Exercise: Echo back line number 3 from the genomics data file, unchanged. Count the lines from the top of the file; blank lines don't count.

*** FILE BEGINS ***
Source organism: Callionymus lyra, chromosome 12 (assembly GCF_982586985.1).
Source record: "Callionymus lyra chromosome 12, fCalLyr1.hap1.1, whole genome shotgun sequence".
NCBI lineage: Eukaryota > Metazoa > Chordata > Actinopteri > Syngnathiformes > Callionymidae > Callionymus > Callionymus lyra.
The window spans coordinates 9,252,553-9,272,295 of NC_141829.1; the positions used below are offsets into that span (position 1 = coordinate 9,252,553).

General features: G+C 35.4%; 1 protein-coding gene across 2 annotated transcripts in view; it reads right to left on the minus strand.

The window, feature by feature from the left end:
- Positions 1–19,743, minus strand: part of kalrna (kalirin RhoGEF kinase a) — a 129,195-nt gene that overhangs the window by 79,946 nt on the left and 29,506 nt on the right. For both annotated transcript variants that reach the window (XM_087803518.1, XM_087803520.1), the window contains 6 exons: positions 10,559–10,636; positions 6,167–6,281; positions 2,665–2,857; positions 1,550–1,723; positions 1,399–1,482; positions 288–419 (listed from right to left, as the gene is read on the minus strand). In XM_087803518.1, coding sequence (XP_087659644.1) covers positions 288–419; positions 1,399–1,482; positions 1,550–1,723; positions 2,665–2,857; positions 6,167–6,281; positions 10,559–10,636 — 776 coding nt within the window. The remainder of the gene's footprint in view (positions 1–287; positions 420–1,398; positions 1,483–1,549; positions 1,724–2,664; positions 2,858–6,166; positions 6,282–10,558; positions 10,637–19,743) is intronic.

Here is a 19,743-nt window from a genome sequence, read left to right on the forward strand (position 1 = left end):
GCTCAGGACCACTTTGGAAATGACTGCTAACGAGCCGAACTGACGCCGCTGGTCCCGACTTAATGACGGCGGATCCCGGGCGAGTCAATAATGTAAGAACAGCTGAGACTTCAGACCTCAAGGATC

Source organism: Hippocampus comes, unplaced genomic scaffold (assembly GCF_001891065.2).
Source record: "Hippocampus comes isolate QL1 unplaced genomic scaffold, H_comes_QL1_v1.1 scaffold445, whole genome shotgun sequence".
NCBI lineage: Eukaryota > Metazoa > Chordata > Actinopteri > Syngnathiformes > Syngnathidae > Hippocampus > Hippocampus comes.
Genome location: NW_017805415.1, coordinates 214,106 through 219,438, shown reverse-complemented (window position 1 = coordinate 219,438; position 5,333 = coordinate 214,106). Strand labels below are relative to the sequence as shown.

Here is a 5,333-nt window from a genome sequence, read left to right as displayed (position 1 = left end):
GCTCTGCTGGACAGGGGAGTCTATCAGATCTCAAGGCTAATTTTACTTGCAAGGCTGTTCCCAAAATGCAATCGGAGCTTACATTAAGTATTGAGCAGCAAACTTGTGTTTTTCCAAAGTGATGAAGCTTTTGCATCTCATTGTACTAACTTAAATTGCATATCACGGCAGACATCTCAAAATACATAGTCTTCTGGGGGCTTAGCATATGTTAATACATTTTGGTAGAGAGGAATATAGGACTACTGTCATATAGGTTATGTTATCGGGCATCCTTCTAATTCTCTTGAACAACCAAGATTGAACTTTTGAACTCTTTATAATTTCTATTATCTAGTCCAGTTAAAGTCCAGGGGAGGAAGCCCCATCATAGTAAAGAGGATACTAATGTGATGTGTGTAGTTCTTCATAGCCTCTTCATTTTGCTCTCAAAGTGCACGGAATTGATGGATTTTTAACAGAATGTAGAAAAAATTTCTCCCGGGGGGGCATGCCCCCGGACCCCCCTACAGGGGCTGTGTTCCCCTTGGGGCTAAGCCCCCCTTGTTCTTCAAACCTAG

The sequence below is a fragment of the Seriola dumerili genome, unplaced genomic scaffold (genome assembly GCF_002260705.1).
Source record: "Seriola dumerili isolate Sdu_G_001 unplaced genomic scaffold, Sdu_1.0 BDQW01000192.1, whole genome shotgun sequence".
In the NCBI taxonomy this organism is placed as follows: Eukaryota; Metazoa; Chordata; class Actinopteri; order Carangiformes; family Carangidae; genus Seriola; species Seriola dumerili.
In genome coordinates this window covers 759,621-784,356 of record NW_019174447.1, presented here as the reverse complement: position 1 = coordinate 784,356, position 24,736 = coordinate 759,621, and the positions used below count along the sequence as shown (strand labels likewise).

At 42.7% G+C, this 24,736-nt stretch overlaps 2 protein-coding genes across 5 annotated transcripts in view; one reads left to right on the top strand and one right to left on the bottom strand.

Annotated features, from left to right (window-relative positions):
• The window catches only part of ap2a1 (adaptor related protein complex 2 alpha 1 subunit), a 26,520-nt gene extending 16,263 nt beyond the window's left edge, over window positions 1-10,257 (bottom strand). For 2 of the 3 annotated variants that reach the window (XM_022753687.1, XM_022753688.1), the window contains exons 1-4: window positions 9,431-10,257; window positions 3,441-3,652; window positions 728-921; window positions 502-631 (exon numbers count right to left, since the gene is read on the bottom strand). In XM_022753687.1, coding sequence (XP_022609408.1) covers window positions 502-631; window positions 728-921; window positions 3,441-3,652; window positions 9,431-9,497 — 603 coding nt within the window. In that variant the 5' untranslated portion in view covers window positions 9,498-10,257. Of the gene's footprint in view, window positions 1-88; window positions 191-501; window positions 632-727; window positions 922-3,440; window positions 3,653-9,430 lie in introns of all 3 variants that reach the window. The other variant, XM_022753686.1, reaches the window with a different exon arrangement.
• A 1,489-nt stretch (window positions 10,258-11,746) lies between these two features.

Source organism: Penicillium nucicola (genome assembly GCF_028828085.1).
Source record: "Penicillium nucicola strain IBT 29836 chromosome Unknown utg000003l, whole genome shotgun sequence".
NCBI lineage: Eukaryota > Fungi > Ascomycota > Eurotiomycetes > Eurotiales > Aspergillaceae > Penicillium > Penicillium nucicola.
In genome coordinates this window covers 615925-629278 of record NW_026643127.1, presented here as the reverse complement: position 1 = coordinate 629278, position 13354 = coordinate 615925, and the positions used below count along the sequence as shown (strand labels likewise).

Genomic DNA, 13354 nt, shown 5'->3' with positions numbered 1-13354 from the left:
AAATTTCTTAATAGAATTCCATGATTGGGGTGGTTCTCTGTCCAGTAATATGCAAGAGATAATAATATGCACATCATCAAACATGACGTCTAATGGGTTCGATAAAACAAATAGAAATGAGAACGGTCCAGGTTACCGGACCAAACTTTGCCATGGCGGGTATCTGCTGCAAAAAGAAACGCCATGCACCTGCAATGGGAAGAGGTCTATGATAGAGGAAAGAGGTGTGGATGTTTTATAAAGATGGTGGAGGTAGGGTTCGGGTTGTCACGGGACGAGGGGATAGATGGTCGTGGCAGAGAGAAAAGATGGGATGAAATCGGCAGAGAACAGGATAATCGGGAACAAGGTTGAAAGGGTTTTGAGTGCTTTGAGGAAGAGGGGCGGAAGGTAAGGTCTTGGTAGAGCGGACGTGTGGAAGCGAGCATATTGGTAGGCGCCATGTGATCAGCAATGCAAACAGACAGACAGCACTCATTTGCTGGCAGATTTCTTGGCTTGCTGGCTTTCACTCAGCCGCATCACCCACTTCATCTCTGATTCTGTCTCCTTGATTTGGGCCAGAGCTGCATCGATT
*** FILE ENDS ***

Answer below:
NCBI lineage: Eukaryota > Metazoa > Chordata > Actinopteri > Syngnathiformes > Callionymidae > Callionymus > Callionymus lyra.